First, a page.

These fishes may even fight amongst themselves if kept in smaller tanks. Thus, for a Garra, a fish tank of 30 gallons is the best-fitted place for its inhabitation.

The temperature of its aquarium water must be 20-32˚C with a maximum of 36˚C. And the pH value of water should be around 6.8-7.2. Also, make sure the hardness of the fish tank water is about 10-19 dGH. They can live up to 3-4 years in tanks and 5-years in the wild.


Rubber Lipped Pleco:

Rubber-lipped Plecos are one of the species of Plecos that has a sucker-like mouth, from which the name of the species is derived. They belong to the Loricariidae family and can be 4-7 inches long. Though they are catfish by origin, they genuinely look like a Pleco.

They can survive up to 10-12 years with proper care and a good diet. The diet of this fish includes plant-based foods and a variety of algae. They use their sucker mouth for sucking the algae from the tank walls.

The species can inhabit in freshwater tanks having a temperature of around 20-25˚C. The pH value of the water must be 6.5-8, along with a hardness level of 10-15dGH. The Rubber-lipped Plecos can survive well in a tank of a maximum size of 25-30 gallons.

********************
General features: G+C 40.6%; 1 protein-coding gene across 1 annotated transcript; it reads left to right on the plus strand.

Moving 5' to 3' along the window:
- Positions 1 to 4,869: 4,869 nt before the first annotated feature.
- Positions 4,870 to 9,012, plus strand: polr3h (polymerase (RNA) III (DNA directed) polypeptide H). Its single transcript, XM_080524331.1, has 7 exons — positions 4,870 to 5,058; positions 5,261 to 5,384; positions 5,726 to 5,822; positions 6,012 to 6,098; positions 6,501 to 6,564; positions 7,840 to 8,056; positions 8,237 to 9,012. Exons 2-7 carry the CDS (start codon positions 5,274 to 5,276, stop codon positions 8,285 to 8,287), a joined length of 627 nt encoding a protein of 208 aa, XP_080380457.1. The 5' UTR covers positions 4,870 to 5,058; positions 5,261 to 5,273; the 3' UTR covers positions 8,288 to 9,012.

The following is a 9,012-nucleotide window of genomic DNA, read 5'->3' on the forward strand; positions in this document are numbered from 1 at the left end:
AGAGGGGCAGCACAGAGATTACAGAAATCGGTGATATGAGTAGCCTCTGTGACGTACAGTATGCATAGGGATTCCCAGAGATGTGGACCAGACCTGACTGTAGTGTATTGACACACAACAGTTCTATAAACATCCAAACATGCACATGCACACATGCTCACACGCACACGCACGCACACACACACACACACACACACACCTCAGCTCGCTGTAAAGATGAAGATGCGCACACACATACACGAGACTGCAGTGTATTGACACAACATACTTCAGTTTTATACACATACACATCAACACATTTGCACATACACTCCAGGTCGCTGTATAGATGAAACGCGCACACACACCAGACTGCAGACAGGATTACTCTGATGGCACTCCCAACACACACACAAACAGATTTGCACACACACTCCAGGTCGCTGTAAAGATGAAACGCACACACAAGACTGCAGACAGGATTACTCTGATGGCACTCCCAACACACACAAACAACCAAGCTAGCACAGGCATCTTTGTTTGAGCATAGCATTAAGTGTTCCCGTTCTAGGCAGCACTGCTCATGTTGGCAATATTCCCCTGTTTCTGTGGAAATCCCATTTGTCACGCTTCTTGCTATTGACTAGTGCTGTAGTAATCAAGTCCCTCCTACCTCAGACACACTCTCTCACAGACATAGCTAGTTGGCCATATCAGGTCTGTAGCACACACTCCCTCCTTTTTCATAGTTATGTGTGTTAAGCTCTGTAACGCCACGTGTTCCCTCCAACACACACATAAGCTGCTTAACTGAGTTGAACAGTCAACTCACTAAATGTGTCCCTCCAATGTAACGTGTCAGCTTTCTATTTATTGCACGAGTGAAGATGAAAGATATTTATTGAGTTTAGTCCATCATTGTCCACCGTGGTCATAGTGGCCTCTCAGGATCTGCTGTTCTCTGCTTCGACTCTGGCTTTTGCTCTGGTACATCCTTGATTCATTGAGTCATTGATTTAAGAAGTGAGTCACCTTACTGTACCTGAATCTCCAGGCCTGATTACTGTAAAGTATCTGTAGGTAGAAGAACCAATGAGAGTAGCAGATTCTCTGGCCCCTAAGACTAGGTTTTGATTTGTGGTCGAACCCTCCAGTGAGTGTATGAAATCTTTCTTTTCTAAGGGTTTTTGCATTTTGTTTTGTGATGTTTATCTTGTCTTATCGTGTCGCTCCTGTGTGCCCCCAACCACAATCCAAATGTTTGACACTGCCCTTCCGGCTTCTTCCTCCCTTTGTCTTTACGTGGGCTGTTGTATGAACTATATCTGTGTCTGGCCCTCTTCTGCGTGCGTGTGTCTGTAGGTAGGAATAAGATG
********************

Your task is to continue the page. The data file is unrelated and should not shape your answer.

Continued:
The breeding system is not that fruitful in freshwater for the Rubber-lipped Plecos. There are no such records of their breeding in aquariums. These species of Plecos are incredibly peaceful and do not intend to create any menaces in the tank. They can live with Neon Tetras, Green Tetras, Gouramis, Cory Catfishes, Ember Tetras, etc. together in the same fish tank.


Chinese Algae Eater:

Chinese algae eater is not a very large tank fish, but it will help you greatly to deal with the algae present in your aquarium. These species can be seen in two different colors, i.e., pale-clay color and golden yellow color. These fishes are quite complicated to breed in home aquariums, and hence, they are mostly bred in hatcheries using some hormonal agents.